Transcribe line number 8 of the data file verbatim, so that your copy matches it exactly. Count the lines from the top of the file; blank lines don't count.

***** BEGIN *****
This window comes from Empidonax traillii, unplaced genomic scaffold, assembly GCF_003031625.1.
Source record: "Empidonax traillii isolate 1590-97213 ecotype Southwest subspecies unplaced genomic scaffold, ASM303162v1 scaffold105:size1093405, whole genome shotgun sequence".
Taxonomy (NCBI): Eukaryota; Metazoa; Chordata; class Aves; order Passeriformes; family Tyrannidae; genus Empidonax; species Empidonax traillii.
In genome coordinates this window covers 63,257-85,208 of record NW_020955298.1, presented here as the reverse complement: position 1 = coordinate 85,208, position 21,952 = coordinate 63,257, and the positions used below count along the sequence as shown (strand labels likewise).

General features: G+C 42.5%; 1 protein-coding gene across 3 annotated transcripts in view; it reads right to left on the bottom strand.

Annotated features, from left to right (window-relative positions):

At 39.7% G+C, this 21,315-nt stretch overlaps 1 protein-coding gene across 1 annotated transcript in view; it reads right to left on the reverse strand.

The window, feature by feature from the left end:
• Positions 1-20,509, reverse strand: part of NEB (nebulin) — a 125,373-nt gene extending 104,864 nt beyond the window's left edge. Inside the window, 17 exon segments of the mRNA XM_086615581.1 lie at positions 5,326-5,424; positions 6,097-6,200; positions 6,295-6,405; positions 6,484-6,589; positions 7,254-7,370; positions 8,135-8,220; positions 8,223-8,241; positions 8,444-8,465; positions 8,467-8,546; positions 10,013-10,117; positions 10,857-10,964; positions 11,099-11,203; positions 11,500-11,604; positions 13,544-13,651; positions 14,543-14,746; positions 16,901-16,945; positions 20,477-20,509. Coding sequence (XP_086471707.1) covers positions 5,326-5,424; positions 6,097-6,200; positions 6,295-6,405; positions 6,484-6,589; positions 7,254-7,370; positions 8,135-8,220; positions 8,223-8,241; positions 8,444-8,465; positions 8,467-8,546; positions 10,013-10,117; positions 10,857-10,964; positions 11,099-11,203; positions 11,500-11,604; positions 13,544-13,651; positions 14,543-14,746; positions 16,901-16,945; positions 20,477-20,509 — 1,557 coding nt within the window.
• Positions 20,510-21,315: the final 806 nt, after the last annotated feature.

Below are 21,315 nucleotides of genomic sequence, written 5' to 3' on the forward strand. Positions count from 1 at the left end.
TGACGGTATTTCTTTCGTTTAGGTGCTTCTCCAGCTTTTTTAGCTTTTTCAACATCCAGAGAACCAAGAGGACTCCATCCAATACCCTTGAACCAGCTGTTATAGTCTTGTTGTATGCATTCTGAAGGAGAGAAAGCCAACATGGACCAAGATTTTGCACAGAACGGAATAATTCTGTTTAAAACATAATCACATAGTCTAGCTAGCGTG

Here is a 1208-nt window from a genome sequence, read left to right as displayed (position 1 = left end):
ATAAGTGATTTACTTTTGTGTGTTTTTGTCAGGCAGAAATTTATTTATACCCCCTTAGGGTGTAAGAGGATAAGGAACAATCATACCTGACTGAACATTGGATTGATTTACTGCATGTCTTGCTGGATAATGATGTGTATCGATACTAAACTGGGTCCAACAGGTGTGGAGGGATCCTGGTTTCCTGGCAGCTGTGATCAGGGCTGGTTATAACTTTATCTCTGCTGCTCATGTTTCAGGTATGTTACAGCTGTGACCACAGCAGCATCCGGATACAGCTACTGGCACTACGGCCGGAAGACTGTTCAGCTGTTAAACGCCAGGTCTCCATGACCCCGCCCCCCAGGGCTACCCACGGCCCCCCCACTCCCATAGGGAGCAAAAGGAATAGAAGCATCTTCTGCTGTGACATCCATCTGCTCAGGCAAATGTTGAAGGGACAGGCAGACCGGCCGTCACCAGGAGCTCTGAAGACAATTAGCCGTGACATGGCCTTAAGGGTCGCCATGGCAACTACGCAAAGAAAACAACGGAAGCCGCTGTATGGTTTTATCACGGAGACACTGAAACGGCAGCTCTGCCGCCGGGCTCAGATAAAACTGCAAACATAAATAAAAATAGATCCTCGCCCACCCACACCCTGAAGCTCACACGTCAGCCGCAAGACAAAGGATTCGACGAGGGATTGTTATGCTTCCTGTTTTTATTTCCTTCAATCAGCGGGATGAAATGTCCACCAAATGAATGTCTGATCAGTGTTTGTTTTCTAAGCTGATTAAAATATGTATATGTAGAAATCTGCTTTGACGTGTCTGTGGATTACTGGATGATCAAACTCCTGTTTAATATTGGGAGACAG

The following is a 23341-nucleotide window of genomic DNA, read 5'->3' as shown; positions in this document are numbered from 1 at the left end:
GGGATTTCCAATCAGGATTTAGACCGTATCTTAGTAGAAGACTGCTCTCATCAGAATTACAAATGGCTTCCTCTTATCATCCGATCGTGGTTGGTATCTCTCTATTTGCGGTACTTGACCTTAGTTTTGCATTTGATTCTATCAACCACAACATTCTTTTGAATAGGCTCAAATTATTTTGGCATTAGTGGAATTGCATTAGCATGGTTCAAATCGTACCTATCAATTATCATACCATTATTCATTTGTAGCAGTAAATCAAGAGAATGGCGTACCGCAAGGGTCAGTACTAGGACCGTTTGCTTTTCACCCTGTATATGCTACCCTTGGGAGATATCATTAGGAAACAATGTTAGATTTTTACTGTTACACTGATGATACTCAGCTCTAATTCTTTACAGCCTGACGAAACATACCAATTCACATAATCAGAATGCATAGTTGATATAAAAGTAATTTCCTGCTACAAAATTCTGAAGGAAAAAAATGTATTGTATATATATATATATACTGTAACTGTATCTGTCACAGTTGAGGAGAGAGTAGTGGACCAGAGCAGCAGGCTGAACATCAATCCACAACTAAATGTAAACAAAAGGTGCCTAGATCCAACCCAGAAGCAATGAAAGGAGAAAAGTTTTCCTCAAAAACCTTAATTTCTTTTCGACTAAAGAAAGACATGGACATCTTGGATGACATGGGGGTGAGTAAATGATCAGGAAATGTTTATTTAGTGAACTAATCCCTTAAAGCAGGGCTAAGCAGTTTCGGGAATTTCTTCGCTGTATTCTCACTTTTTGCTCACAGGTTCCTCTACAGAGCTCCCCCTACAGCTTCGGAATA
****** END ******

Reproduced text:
The window, feature by feature from the left end: